T: We would take the sketch we were working on for the song and bring it in to the other computer and kind of improvise on everything. We have this crazy room of stuff with probably like thirty pieces of gear. Then we just hit record and get some sort of live element going instead of just programming all the electronics. It becomes a bit looser and more funky. Then we bring that back into the main computer session and cut that up to make some parts. That was probably the bigget change on the album.
D: Yeah, we also brought in an engineer to help the mixing and recording for the parts we made. That helped out a lot.
Do you guys keep Zoe and the whole live performance in mind when you're in the studio?
D: Yeah I think on this album we did. We thought about the pieces she was performing and how it was all going to fit and flow together. Zoe is very creative and influential. She had this dance concept for a whole piece on the album Viper's Den.
Tell me a bit about the influence Eastern music has had on you both.
T: Eastern and Balkan music has had a huge influence on us. We actually have traveled to the sources of the music we love. I went to the Balkan region to find out what made these people play this way and it was amazing. When you go to the source of something you are really able to understand the culture. David went to Mali. That's one of the things you strive for as musicans. You hear this music that you love and you want to learn how to make it as best as possible. You start asking questions and becoming a total dork. I remember going to the record store and getting a ton of West and North African music to understand all the rhythms they're making.
D: Yeah we actually got Antibalas on the new album. They're a big New York band that sort of brought Afrobeat back ten years ago, and they helped put this show on broadway Fela!. We got their horn section on the second album.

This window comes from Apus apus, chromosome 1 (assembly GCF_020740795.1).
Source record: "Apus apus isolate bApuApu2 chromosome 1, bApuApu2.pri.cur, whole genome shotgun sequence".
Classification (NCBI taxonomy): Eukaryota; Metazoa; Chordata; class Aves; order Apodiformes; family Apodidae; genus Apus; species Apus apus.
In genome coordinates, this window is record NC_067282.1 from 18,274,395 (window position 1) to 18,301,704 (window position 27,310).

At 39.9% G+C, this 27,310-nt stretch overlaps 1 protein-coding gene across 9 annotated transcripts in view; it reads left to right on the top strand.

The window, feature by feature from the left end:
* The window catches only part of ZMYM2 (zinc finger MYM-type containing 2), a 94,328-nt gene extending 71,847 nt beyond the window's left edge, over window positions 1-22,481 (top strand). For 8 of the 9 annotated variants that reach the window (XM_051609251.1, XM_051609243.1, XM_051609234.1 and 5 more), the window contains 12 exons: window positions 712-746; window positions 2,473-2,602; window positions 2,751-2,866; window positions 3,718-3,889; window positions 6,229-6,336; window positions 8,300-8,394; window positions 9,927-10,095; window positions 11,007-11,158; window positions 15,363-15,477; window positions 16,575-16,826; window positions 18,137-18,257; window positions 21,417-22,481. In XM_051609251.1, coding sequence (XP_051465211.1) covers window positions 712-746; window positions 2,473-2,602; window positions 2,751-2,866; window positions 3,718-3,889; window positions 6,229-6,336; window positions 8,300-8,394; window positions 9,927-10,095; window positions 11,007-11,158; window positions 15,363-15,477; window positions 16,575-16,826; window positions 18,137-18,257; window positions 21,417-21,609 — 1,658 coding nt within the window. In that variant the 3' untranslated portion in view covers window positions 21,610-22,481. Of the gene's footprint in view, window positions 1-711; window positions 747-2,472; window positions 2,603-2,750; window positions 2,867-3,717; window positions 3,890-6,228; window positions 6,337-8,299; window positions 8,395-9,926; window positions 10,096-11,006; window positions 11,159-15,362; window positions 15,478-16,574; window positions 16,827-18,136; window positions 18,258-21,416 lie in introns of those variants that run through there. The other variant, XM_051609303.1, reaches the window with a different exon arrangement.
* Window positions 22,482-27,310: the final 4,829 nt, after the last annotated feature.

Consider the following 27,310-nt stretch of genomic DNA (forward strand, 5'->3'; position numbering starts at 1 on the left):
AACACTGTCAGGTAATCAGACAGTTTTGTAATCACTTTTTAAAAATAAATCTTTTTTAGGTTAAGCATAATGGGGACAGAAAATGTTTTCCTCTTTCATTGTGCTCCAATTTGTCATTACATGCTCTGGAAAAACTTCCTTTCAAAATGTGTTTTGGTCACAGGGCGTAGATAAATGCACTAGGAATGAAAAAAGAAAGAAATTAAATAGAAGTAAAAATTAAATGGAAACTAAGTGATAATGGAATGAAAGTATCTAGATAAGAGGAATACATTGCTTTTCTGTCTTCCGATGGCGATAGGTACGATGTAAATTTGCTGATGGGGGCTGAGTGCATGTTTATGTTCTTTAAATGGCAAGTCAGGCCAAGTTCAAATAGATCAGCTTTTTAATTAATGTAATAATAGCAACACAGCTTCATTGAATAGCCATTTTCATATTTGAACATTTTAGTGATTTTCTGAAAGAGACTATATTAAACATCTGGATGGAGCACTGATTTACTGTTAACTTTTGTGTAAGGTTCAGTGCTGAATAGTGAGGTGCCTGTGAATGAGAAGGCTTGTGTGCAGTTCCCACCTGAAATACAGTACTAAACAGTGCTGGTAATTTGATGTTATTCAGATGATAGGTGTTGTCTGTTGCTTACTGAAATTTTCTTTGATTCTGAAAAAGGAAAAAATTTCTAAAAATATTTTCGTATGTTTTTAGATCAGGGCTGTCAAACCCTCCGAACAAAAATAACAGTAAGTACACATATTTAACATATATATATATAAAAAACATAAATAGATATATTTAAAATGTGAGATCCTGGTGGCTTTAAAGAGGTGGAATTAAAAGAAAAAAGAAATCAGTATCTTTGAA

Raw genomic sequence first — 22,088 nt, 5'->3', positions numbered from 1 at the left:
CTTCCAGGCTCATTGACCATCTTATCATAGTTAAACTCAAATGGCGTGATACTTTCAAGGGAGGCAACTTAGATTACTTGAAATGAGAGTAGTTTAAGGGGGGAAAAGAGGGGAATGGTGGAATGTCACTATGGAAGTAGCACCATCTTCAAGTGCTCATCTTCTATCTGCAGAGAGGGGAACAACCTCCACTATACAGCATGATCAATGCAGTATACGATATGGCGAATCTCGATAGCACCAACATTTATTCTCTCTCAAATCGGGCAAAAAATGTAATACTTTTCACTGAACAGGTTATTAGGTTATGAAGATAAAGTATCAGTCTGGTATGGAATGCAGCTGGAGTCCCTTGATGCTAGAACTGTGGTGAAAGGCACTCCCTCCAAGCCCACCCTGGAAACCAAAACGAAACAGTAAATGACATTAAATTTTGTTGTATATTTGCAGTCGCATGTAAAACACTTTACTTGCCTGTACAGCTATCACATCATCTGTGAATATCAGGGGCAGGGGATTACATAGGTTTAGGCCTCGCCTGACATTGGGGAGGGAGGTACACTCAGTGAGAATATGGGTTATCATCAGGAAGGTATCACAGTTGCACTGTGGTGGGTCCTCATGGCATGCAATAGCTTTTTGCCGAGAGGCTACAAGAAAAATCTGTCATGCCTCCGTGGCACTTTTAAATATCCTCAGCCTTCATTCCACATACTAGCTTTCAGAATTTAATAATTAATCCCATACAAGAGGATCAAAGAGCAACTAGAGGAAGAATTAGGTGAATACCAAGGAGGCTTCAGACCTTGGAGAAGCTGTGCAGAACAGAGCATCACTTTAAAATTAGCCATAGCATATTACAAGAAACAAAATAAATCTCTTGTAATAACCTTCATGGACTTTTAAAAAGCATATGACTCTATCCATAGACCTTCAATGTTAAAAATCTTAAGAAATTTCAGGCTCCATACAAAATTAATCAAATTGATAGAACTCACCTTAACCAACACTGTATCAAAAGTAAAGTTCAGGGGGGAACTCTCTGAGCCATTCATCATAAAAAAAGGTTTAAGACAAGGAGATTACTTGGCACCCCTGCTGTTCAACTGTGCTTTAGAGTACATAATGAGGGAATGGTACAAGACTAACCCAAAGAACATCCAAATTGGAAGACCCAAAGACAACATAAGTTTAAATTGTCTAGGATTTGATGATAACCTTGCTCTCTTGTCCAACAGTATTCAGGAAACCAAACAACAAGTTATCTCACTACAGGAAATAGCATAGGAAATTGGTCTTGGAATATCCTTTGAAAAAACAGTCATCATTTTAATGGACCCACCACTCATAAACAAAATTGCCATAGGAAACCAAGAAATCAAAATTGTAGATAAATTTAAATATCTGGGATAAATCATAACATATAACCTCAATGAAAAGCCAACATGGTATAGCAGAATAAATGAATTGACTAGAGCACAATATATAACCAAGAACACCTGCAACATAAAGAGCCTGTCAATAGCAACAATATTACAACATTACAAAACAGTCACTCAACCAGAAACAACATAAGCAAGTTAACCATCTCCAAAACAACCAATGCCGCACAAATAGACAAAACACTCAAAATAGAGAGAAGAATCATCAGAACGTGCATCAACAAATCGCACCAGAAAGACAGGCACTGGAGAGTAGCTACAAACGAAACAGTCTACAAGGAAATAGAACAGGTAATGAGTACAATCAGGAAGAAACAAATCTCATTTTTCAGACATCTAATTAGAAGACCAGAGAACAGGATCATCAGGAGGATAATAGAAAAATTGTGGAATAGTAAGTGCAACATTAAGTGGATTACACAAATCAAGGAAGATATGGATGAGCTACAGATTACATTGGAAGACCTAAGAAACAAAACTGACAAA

So I know you guys did a song with Les Claypool. What was that like?
T: That was kind of a text message and email collaboration. I had his number from a couple tours we did with him—we got in touch with his manager and he said, "Yeah! Send me something." So we did. He went to the back of his bus and played over our song into his computer and we got to cut it up. It was really fun.
D: That was an amazing day. Having his bass and it sounding amazing. We had that kind of experience with Bob Marley. We had all of his original stems and vocals.
T: Yeah, sampling Bob Marley in my living room. I was kind of crying. When we messed with his voice our computer crashed! It was like, "No, can't mess with it!"
Wow. Bob was talking from the grave!
D: Yeah, but we didn't EQ it at all—we just left it.
So what can we expect from part two of the album?
T: It's darker and heavier. The first album goes from light to dark and stops. The second album goes from dark back to light. So it's a little different. It's a little bit more intense and heavier.
D: It's more epic in a way. It has three pieces with full orchestras on it. You're going to hear some super electronic-sounding tracks. It's exciting because these pieces are almost done and I really want to get them out. It's nice to keep the story longer then this tour though. It's a bigger journey.
Beats Antique was the first act David ever saw at a music festival @DLGarber